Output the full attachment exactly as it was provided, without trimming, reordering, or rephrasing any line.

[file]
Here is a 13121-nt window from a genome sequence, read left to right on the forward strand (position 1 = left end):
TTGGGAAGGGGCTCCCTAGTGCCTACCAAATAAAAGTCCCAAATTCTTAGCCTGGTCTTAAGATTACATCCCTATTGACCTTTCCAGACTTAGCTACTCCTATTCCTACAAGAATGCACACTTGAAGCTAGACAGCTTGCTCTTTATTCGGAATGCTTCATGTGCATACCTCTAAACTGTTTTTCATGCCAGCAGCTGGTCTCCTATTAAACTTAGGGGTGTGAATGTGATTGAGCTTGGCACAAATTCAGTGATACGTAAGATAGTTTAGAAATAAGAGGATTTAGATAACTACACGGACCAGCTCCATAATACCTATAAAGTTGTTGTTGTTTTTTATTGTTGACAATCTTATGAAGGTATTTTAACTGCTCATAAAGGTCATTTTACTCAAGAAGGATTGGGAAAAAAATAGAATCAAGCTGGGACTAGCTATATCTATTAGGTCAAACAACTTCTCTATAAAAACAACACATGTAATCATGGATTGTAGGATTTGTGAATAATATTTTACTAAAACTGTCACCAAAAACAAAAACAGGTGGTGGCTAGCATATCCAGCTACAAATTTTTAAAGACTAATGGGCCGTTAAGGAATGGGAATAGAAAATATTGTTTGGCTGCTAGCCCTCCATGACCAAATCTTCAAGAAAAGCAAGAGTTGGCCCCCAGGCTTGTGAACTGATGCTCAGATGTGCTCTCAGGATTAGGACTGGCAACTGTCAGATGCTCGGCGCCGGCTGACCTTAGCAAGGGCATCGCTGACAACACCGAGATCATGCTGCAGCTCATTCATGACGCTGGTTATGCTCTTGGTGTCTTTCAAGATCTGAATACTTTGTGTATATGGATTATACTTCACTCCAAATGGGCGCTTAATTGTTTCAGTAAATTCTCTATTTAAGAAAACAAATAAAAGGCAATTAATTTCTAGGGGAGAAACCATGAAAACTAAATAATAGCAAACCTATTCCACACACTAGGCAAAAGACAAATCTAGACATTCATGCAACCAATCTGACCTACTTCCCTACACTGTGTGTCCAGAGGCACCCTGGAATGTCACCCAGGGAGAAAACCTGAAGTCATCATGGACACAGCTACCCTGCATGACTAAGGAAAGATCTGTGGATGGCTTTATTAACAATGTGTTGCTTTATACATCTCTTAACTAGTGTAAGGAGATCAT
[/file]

Here is a 13121-nt window from a genome sequence, read left to right on the forward strand (position 1 = left end):
TTGGGAAGGGGCTCCCTAGTGCCTACCAAATAAAAGTCCCAAATTCTTAGCCTGGTCTTAAGATTACATCCCTATTGACCTTTCCAGACTTAGCTACTCCTATTCCTACAAGAATGCACACTTGAAGCTAGACAGCTTGCTCTTTATTCGGAATGCTTCATGTGCATACCTCTAAACTGTTTTTCATGCCAGCAGCTGGTCTCCTATTAAACTTAGGGGTGTGAATGTGATTGAGCTTGGCACAAATTCAGTGATACGTAAGATAGTTTAGAAATAAGAGGATTTAGATAACTACACGGACCAGCTCCATAATACCTATAAAGTTGTTGTTGTTTTTTATTGTTGACAATCTTATGAAGGTATTTTAACTGCTCATAAAGGTCATTTTACTCAAGAAGGATTGGGAAAAAAATAGAATCAAGCTGGGACTAGCTATATCTATTAGGTCAAACAACTTCTCTATAAAAACAACACATGTAATCATGGATTGTAGGATTTGTGAATAATATTTTACTAAAACTGTCACCAAAAACAAAAACAGGTGGTGGCTAGCATATCCAGCTACAAATTTTTAAAGACTAATGGGCCGTTAAGGAATGGGAATAGAAAATATTGTTTGGCTGCTAGCCCTCCATGACCAAATCTTCAAGAAAAGCAAGAGTTGGCCCCCAGGCTTGTGAACTGATGCTCAGATGTGCTCTCAGGATTAGGACTGGCAACTGTCAGATGCTCGGCGCCGGCTGACCTTAGCAAGGGCATCGCTGACAACACCGAGATCATGCTGCAGCTCATTCATGACGCTGGTTATGCTCTTGGTGTCTTTCAAGATCTGAATACTTTGTGTATATGGATTATACTTCACTCCAAATGGGCGCTTAATTGTTTCAGTAAATTCTCTATTTAAGAAAACAAATAAAAGGCAATTAATTTCTAGGGGAGAAACCATGAAAACTAAATAATAGCAAACCTATTCCACACACTAGGCAAAAGACAAATCTAGACATTCATGCAACCAATCTGACCTACTTCCCTACACTGTGTGTCCAGAGGCACCCTGGAATGTCACCCAGGGAGAAAACCTGAAGTCATCATGGACACAGCTACCCTGCATGACTAAGGAAAGATCTGTGGATGGCTTTATTAACAATGTGTTGCTTTATACATCTCTTAACTAGTGTAAGGAGATCAT